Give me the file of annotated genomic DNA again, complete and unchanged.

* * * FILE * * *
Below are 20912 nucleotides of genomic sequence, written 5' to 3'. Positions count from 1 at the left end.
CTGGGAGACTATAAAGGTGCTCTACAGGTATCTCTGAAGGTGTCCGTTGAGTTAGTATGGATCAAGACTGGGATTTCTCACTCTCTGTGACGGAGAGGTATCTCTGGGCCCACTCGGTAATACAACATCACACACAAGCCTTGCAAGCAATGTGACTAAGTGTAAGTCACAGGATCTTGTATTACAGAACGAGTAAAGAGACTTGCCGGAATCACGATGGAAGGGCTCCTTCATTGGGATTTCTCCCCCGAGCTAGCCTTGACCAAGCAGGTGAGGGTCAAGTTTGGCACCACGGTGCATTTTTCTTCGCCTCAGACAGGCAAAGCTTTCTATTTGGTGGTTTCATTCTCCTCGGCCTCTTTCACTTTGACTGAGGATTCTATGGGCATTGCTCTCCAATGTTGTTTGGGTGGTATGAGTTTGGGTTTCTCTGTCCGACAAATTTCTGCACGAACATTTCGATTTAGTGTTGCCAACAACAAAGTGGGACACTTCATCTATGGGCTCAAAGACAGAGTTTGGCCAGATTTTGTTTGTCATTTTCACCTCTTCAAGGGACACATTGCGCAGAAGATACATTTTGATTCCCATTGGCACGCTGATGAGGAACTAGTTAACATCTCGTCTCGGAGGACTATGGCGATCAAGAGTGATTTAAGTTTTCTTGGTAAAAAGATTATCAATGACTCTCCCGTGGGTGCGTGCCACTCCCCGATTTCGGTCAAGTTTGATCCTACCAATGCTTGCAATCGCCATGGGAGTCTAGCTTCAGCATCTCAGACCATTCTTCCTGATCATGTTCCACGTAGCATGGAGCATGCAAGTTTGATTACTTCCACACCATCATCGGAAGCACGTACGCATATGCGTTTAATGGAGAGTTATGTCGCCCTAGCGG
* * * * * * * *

Below are 20912 nucleotides of genomic sequence, written 5' to 3'. Positions count from 1 at the left end.
CTGGGAGACTATAAAGGTGCTCTACAGGTATCTCTGAAGGTGTCCGTTGAGTTAGTATGGATCAAGACTGGGATTTCTCACTCTCTGTGACGGAGAGGTATCTCTGGGCCCACTCGGTAATACAACATCACACACAAGCCTTGCAAGCAATGTGACTAAGTGTAAGTCACAGGATCTTGTATTACAGAACGAGTAAAGAGACTTGCCGGAATCACGATGGAAGGGCTCCTTCATTGGGATTTCTCCCCCGAGCTAGCCTTGACCAAGCAGGTGAGGGTCAAGTTTGGCACCACGGTGCATTTTTCTTCGCCTCAGACAGGCAAAGCTTTCTATTTGGTGGTTTCATTCTCCTCGGCCTCTTTCACTTTGACTGAGGATTCTATGGGCATTGCTCTCCAATGTTGTTTGGGTGGTATGAGTTTGGGTTTCTCTGTCCGACAAATTTCTGCACGAACATTTCGATTTAGTGTTGCCAACAACAAAGTGGGACACTTCATCTATGGGCTCAAAGACAGAGTTTGGCCAGATTTTGTTTGTCATTTTCACCTCTTCAAGGGACACATTGCGCAGAAGATACATTTTGATTCCCATTGGCACGCTGATGAGGAACTAGTTAACATCTCGTCTCGGAGGACTATGGCGATCAAGAGTGATTTAAGTTTTCTTGGTAAAAAGATTATCAATGACTCTCCCGTGGGTGCGTGCCACTCCCCGATTTCGGTCAAGTTTGATCCTACCAATGCTTGCAATCGCCATGGGAGTCTAGCTTCAGCATCTCAGACCATTCTTCCTGATCATGTTCCACGTAGCATGGAGCATGCAAGTTTGATTACTTCCACACCATCATCGGAAGCACGTACGCATATGCGTTTAATGGAGAGTTATGTCGCCCTAGCGG